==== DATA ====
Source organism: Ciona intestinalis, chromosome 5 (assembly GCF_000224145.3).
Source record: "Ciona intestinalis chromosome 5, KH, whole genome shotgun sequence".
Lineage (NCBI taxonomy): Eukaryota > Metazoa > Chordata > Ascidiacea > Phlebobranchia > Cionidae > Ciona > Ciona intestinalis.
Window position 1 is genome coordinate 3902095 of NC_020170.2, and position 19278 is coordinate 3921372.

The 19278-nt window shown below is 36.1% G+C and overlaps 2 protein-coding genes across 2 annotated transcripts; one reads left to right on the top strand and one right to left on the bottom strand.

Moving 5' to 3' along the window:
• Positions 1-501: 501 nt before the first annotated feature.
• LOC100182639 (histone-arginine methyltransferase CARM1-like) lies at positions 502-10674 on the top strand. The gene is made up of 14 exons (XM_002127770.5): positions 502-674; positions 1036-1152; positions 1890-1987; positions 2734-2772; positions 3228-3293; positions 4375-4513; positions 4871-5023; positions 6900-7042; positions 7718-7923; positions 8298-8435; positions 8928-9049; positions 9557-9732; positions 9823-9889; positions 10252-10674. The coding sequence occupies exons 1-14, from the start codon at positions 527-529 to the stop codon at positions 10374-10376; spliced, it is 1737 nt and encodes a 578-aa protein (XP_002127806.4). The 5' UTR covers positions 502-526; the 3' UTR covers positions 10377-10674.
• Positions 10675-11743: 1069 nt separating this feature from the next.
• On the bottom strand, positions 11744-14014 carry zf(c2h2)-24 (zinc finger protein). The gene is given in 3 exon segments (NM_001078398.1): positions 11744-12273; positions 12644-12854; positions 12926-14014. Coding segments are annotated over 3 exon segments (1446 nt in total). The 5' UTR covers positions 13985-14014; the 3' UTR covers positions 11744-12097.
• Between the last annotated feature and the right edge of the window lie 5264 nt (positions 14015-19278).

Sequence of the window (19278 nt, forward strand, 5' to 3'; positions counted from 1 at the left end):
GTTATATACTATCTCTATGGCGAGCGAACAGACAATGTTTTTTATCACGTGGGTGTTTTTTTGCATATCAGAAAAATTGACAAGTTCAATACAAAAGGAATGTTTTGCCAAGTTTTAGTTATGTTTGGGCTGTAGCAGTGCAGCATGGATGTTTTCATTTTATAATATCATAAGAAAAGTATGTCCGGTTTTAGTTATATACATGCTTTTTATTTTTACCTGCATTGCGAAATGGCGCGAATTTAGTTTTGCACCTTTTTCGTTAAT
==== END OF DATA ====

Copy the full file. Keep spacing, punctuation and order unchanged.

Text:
Source organism: Ciona intestinalis, chromosome 5 (assembly GCF_000224145.3).
Source record: "Ciona intestinalis chromosome 5, KH, whole genome shotgun sequence".
Lineage (NCBI taxonomy): Eukaryota > Metazoa > Chordata > Ascidiacea > Phlebobranchia > Cionidae > Ciona > Ciona intestinalis.
Window position 1 is genome coordinate 3902095 of NC_020170.2, and position 19278 is coordinate 3921372.

The 19278-nt window shown below is 36.1% G+C and overlaps 2 protein-coding genes across 2 annotated transcripts; one reads left to right on the top strand and one right to left on the bottom strand.

Moving 5' to 3' along the window:
• Positions 1-501: 501 nt before the first annotated feature.
• LOC100182639 (histone-arginine methyltransferase CARM1-like) lies at positions 502-10674 on the top strand. The gene is made up of 14 exons (XM_002127770.5): positions 502-674; positions 1036-1152; positions 1890-1987; positions 2734-2772; positions 3228-3293; positions 4375-4513; positions 4871-5023; positions 6900-7042; positions 7718-7923; positions 8298-8435; positions 8928-9049; positions 9557-9732; positions 9823-9889; positions 10252-10674. The coding sequence occupies exons 1-14, from the start codon at positions 527-529 to the stop codon at positions 10374-10376; spliced, it is 1737 nt and encodes a 578-aa protein (XP_002127806.4). The 5' UTR covers positions 502-526; the 3' UTR covers positions 10377-10674.
• Positions 10675-11743: 1069 nt separating this feature from the next.
• On the bottom strand, positions 11744-14014 carry zf(c2h2)-24 (zinc finger protein). The gene is given in 3 exon segments (NM_001078398.1): positions 11744-12273; positions 12644-12854; positions 12926-14014. Coding segments are annotated over 3 exon segments (1446 nt in total). The 5' UTR covers positions 13985-14014; the 3' UTR covers positions 11744-12097.
• Between the last annotated feature and the right edge of the window lie 5264 nt (positions 14015-19278).

Sequence of the window (19278 nt, forward strand, 5' to 3'; positions counted from 1 at the left end):
GTTATATACTATCTCTATGGCGAGCGAACAGACAATGTTTTTTATCACGTGGGTGTTTTTTTGCATATCAGAAAAATTGACAAGTTCAATACAAAAGGAATGTTTTGCCAAGTTTTAGTTATGTTTGGGCTGTAGCAGTGCAGCATGGATGTTTTCATTTTATAATATCATAAGAAAAGTATGTCCGGTTTTAGTTATATACATGCTTTTTATTTTTACCTGCATTGCGAAATGGCGCGAATTTAGTTTTGCACCTTTTTCGTTAAT